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What's new for RISC-V in LLVM 16 (muxup.com)
81 points by zdw on March 19, 2023 | hide | past | favorite | 12 comments

I've been slowly working through the Stephen Mraz "Build a RISC-V OS In Rust" project to familiarize myself with RISC-V and it's been a pretty enlightening experience.

One issue that I've run into though, which is also noticeable in this article, is that a lot of things like ISA extensions are specified in either repos that don't show a diff vs the main spec, or are just inline in the massive PDF. What's the point of linking specifically to the "Ztso" extension if it's just going to download the main ISA specification.

Wasm faces a similar issue, with lots of fork repos for extensions that don't at all outline how the extension operates or changes the core.

It makes me long for "HTML (single page)" in the GNU tradition.

Yes, linking to specific specifications can be a pain once they've been added to the main ISA doc. Perhaps I'd be better off linking to the raw .tex, but that's not always particularly readable or as I think you suggest, not bother linking at all if the link isn't directly to the mentioned extension.

  > The ISA spec includes commentary on this decision (page 23), noting some disadvantages of adding such instructions to the specification and noting microarchitectural techniques exist to convert short forward branches into predicated code internally. In the case of the SiFive 7 series, this is achieved using macro-op fusion where a branch over a single ALU instruction is fused and executed as a single conditional instruction.
i wonder how far can macro-op fusion be taken?

would it be possible to implement something like push/pop all registers where the hardware decoder gobbles up several consecutive load (or store) instructions and executes an (accelerated) batch under the covers?

(maybe thats a trick they already do i suppose....)

It probably already does that. It probably goes even further.

Intel CPUs since the Core uarch have a stack engine. This basically does the addition or subtraction of the stack pointer in a special piece of hardware straight after the decode stage. It can also do this multiple times per clock. The result after decode is that each PUSH/POP/PUSHQ/POPQ will decode down to a single uop. Combined with multiple decoding pipes and a superscaler load/store unit the CPU basically packs a stream of PUSH(Q)/POP(Q) instructions into a tight little ball of uops which are executed at lightning speed. On Alder Lake for instance it can do 3 loads and 4 stores per clock.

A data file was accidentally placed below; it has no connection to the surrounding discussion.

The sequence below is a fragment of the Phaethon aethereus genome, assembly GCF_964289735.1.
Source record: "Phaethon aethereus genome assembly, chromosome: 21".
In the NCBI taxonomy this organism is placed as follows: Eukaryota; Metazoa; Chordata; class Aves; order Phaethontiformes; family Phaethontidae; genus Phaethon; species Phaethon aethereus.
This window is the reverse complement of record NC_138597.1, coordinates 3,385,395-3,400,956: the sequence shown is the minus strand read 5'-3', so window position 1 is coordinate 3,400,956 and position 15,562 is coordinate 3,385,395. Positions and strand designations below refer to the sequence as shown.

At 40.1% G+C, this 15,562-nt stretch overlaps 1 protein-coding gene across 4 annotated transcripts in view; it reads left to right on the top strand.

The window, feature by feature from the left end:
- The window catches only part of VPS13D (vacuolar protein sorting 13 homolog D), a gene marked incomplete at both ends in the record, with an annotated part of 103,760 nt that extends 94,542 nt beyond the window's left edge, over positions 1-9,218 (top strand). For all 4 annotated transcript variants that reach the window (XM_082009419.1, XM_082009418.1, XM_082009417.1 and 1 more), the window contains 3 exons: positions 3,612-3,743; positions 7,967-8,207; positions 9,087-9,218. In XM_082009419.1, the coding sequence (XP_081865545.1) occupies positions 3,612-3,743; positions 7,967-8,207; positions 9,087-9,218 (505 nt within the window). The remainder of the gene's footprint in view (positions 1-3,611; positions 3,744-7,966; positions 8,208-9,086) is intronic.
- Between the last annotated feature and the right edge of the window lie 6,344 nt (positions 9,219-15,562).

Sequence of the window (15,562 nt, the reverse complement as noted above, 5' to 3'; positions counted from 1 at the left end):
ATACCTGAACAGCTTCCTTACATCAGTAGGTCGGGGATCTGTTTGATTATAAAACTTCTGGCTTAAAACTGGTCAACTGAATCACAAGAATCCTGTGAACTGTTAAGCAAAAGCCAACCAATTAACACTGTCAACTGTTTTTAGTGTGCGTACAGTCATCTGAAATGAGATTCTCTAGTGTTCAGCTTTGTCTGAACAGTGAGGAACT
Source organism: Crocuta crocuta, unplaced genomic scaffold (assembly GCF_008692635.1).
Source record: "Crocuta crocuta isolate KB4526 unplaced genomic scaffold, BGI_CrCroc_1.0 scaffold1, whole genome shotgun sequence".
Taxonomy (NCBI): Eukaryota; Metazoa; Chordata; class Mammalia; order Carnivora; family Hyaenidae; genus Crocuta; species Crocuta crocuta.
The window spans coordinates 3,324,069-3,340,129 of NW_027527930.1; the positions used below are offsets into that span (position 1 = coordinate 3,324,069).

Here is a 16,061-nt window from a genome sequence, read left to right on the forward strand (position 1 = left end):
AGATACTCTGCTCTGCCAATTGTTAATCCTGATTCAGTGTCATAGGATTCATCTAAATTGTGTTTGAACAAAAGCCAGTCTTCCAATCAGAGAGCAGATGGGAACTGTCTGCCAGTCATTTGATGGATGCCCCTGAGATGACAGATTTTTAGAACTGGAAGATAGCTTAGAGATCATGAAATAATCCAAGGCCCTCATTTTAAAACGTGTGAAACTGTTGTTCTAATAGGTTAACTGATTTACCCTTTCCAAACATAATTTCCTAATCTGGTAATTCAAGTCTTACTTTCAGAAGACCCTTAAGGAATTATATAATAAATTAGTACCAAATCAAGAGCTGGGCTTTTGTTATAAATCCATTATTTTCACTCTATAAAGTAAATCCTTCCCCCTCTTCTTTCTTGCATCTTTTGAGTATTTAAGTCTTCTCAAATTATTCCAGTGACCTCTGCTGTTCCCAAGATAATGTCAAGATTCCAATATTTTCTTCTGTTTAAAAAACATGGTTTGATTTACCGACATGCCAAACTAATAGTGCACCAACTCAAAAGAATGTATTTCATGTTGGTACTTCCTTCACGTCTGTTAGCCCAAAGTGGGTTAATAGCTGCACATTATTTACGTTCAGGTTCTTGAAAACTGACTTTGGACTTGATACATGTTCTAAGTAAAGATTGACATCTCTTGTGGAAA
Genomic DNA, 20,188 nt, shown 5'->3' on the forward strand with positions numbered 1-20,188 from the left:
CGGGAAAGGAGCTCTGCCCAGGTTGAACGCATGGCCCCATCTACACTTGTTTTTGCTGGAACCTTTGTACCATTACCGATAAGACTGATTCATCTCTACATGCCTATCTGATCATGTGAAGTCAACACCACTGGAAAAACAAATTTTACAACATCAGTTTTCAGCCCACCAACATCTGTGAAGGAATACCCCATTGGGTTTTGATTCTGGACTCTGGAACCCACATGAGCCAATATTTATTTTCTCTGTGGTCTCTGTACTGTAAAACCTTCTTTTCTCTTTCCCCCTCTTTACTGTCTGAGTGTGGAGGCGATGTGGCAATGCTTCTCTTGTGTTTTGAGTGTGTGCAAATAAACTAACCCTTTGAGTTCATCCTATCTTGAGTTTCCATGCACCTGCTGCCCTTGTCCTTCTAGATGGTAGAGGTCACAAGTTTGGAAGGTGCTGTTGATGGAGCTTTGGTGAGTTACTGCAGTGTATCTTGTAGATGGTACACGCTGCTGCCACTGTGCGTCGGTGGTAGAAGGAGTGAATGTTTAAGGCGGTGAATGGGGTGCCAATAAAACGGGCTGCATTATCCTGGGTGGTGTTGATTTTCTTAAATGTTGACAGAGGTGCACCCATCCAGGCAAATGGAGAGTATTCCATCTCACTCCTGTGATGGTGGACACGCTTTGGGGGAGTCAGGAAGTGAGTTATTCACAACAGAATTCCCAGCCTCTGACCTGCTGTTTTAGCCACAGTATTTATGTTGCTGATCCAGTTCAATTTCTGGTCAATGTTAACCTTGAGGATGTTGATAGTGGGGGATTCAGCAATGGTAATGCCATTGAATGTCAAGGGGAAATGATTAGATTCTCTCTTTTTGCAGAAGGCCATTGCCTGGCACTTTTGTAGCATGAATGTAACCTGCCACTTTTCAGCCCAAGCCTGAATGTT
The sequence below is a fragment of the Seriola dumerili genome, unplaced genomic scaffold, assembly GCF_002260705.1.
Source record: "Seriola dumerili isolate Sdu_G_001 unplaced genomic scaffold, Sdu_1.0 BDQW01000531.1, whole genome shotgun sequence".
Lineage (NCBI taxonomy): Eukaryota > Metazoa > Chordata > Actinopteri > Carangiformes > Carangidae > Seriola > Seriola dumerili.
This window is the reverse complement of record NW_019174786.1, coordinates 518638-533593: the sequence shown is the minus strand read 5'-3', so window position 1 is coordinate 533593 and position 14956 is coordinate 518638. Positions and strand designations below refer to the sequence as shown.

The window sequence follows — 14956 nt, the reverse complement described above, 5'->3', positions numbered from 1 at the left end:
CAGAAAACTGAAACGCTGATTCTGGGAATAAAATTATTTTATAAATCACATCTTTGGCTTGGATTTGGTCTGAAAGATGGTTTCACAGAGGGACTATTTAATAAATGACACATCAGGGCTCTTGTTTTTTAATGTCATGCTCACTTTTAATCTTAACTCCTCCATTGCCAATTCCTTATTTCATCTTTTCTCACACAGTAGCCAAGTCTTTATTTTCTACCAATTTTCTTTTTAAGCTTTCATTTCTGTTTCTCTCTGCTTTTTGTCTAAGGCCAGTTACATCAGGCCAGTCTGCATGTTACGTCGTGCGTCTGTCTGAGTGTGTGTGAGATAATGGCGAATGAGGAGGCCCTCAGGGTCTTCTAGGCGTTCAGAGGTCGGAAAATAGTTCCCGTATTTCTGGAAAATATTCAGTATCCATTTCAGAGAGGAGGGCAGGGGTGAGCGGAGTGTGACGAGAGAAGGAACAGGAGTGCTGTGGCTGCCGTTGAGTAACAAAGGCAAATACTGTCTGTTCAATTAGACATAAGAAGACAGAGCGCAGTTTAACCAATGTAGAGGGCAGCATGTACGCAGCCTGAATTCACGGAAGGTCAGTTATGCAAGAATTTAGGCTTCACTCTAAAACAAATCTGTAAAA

This is also faster than putting an instruction like PUSHA/POPA through a uarch decoder so nobody uses those instructions anymore. They're not even available in the x64 ISA. As shown, modern CPUs are so good at decoding a stream of individual PUSH(Q)/POP(Q) instructions there's literally no point.

What does it mean for LLVM to support Zawrs? The feature is similar to x86 UMWAIT. To exploit UMWAIT I have to insert assembly code. Are there higher-level language constructs that can trigger these features? If not, what does LLVM support mean? Only that the compiler backend can see the instruction without freaking out?

Yes, just that it will assemble the instructions. I was double checking as I was sure I'd qualified this when appropriate with "assembler/disassembler" but it seems I didn't - apologies. I'll tweak the wording to make this clearer. (EDIT: fixed).

It's great to see that support for the most important ISA is getting good.

Most important for who? Basically the winner if the western toolchains support RISC-V will be China.

Kudos to RISC-V International for acting on geopolitical concerns by relocating itself to Switzerland.

Thanks to this, we can truly have an open, high-quality, industry-standard ISA for everyone.

Sadly I have to agree that China is definitely the reason we see so much activity in the RISC-V space. That said I hope an open ISA will lead to harder competition and better processors than we see with closed ones. But it's obviously a push to create all-Chinese market-leading processors.

It’s exactly what will happen. This is a zero sum game. Hardware is not like software where open source can just easily be used by everyone. Hardware is expensive and takes years to develop and iterate. Yes RISC-V is fun for various research projects, but the reality is any serious chip will have extreme requirements to be successful. One of them is complete software support (binaries, OSes, compilers, debuggers, JIT engines, etc). If you enable that, you enable a serious hardware company. China is missing the software bit to entice adoption of its chips. It’s a winner-takes-all situation, and they publicly talk about their intention to take over. Few outside of China win in that situation.

>western toolchains

Talk about a distorted view of the world. These toolchains are packed full of eastern contributions.

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